September 25, 2013
Iraq: 2014 and Beyond
Moderator: Haleh Esfandiari, Director of Middle East Program, Woodrow Wilson Center
Spearker: Feisal al-Istrabadi, Director, Center for the Study of the Middle East, Professor of the practice of International Law, University of Indiana, and former Iraqi representative to the UN (2004-07)
Since 2011 the annual death toll in Iraq has been on the rise. As of today there have been over 4,000 killings this year. This seems to confirm that 2013 will be noticeably bloodier than the ones before it; in 2012 there were 4,574 total deaths throughout the country and 4,147 in 2011. Prof. Istrabadi believes that the increase in violence signals the reemergence of sectarian conflict, similar to that which shook the country in 2006 and 2007. He also predicted that 2014 and the years ahead will bring further violence and instability to the country.
Prof. Istrabadi argued that the resurgence in violence marks the breakdown of the “exclusive elite pact” between the country’s ruling party members, that divided up the post-U.S. invasion spoils along sectarian lines resulting in a Kurdish President, a Shiite Prime Minister, and a Sunni speaker in the parliament. Since this pact was made in 2005 an effort has been made by the Shia and Kurdish political elite to marginalize the Sunni lead parliament and strip it of all legislative and authoritative powers, while they themselves expand their powers. The parliament was stripped of its power to introduce legislation, its power to summon ministers has been removed, and the judiciary is no longer required to explain its rulings. Prof. Istrabadi indicated that these new decrees, coupled with the recent Supreme Court decision to allow Prime Minister Nouri al-Maliki to run for a third term, are evidence of both the executive branch’s expanding powers over the judiciary and the desire of the entrenched government to abandon democratic principles. The actions committed by Maliki and the Supreme Court coincided with extremely low provincial election turnouts in 2013, Prof. Istrabadi cited a 30-40% turnout, and noted demands by some Sunni governors for the establishment of an autonomous Sunni region(s) in the South. These demands question the legitimacy of the government and threaten the integrity of the state, paving the way for a resurgence of conflict and violence.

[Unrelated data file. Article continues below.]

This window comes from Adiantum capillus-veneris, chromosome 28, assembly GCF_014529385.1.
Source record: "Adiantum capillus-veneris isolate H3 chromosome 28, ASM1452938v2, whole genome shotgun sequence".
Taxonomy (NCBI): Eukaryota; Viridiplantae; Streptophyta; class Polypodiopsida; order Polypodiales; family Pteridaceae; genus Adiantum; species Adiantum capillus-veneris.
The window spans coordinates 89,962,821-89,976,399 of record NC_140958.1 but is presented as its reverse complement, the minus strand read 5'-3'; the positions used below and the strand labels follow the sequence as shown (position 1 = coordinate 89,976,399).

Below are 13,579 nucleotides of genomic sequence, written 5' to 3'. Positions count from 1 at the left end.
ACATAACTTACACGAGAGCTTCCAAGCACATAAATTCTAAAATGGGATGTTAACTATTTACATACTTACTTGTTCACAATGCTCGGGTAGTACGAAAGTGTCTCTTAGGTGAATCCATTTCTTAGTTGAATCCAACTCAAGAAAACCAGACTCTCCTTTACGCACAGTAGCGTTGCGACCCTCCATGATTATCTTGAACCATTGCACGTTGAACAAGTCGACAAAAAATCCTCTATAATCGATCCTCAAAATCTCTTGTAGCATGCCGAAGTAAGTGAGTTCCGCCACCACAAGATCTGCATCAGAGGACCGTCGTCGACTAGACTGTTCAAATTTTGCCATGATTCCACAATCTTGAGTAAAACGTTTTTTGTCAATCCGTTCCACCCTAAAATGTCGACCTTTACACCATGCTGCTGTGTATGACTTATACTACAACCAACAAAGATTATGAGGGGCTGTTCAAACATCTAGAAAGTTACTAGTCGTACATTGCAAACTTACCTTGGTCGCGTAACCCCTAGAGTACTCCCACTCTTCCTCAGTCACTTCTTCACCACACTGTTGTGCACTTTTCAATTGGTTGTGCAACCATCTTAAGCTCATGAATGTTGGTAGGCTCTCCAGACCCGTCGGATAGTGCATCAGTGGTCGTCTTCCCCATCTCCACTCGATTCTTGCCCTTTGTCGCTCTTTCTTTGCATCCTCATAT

As the government in Baghdad is intent on consolidating the government’s power and Sunni lead groups are intent on decentralizing it, the future of Iraq seems destined for further conflict and possibly civil war. The reactions from the both the U.S. and Iraq’s Kurdish politicians could play a great role in shaping the country’s future. However, Prof. Istrabadi has little faith in the U.S. doing anything but siding with Maliki and the entrenched government; he fully expects the U.S. to support Maliki’s run for a third term as Prime Minister strictly for the sake of maintaining a sense of stability and continuity. The Kurds however have the option of either continuing to work with the government in Baghdad or work with tribal sheikhs in the north, some of whom have asked for membership in the Kurds political party, and follow the Sunnis lead and push for an autonomous region in the north. For years Turkey, Iraq, and Iran have been wary of establishing an autonomous Kurdistan state; a multi-ethnic, multi-religious Republic of Northern Iraq could be much more palatable though. Whatever actions are taken Prof. Istrabadi made it clear that Iraq is not on a path to prosperity, the current political framework has no room for the rule of law, scaring away foreign investors, and is leading the country back toward strict authoritarian rule.